Kegel muscles have different names: pelvic floor muscle or pubococcygeus muscles, however, each name stands for the same set of muscles and ligaments which support the pelvic viscera (organs). In a woman’s body it stretches from the pubic bone to the tail bone, surrounding the urethral orifice, the vagina, and the anus.
It is important to remember that the problem of weakened Kegel muscles, despite the popular belief, does not only affect women. Men should also take care to keep this group of muscles in good shape. In a man’s body the Kegel muscle surrounds the pubic bone and the prostate.
When the muscles are well toned they are well tensioned, holding the organs in a proper way. When these muscles are weak and flaccid – this is where problems arise.
In the European culture Arnold Kegel MD, an American gynaecologist, was the first one to discover the significance of pelvic floor muscles’ activity. He developed a set of exercises for pelvic floor muscles training. Everyone, regardless of age or gender, should take these exercises.
Why should one exercise Kegel muscles?
Strong Kegel muscles make sexual sensations stronger, and there is a significant chance of not developing such health issues as urinary incontinence, or a prolapsed bladder. It can make giving birth easier and less painful for a woman, with quicker recovery afterwards, and lesser probability of suffering from prolapsed bladder in the future.
How to exercise?
While doing Kegel exercises one should not tighten the abdominal muscles. It can be difficult at first, so control whether your abs are tightening by holding your palm on your stomach slightly below the belly button. If you are tightening your abs stop the exercise, relax and try again.
Note: The general idea behind Kegel exercise is the same for men and women.
Finding your Kegel muscles
During your visit to the toilet try to hold the stream of urine for a moment while urinating, and then let it go. Try doing it every time you visit the toilet.
There are two ways of finding your Kegel muscles: try moving your fully erect penis, or try to hold the stream of urine while using the toilet.
IMPORTANT NOTE: It is not advised to frequently perform the exercise while urinating. After a few weeks of practice in the toilet you will be able to control tensioning your Kegel muscles without urinating.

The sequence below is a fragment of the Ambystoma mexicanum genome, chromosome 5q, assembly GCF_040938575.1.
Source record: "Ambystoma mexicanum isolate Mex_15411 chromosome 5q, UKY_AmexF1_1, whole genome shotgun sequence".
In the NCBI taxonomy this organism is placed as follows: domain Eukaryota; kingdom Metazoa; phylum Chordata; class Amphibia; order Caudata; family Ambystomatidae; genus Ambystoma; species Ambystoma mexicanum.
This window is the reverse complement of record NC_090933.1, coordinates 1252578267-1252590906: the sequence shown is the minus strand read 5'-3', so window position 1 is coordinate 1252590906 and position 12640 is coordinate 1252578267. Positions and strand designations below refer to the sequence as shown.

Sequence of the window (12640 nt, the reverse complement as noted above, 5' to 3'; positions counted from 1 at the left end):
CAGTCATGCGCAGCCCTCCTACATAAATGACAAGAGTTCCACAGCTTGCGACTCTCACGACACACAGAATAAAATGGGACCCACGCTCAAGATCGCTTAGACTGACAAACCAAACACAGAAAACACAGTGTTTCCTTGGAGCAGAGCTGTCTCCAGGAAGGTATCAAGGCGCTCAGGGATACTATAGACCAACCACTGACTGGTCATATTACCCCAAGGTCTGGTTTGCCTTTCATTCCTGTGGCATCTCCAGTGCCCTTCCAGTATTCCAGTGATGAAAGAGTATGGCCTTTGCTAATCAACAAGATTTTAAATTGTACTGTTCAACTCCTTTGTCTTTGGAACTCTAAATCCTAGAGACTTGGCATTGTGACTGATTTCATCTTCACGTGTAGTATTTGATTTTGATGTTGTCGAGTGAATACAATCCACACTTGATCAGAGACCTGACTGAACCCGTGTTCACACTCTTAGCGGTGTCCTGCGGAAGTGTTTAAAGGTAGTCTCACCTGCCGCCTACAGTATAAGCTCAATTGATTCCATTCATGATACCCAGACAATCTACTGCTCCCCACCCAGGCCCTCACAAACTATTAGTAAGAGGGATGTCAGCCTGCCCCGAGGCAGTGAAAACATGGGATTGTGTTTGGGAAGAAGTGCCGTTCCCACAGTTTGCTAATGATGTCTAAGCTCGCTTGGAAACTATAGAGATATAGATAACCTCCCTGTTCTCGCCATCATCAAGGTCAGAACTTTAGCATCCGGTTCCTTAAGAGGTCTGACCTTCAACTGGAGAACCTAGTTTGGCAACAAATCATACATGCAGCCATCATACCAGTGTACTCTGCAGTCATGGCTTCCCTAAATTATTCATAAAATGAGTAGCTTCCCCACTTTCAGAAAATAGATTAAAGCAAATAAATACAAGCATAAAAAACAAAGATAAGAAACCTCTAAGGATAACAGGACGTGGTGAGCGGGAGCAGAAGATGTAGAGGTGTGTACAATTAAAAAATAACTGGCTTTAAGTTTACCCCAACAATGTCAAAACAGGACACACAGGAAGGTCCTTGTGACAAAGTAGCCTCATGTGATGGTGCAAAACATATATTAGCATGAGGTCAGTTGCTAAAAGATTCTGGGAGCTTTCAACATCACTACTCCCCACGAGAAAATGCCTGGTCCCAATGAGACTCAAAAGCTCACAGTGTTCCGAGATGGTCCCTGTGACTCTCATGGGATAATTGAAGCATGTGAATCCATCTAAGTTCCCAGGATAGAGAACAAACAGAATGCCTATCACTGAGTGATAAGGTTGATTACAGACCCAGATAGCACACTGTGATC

Lie on your back, bend your knees, rest your feet on the floor, and put your hands below your lower back. Try to press your hands with your lower back, simultaneously trying to raise your hips from the ground, tensioning your muscles just “like on the toilet”.
Lie on your back, bend your knees, rest your feet on the floor, and put your hands below your lower back. Lightly press your hands with your lower back, and tension your vaginal muscles (as on the toilet). Hold the muscles tense while slowly straightening one of your legs, moving your heel on the floor. Take care not to alter the force of your lower back pressing your hands, nor change the tension of your Kegel muscles. Bring your leg back to the initial position and repeat the exercise with your other leg.
Lie on your stomach putting your hands together to support your forehead. Try to “curl up” your pelvis. Doing this move correctly makes your legs, pelvis, chest and arms rest on the floor, and only the stomach area rises from the ground. People of slim built should be able to lift the stomach up from the ground.
The moment you „get to know” your Kegel muscles, and have full control over them, you will be able to contract and relax that group of muscles in any position: standing, sitting or lying. You will be able to do it during everyday activities – brushing your teeth, on the bus, being at work etc.
Remember! The more regularly you will be exercising your Kegel muscles, the faster you will see the effect of your work, and your body will benefit from it sooner.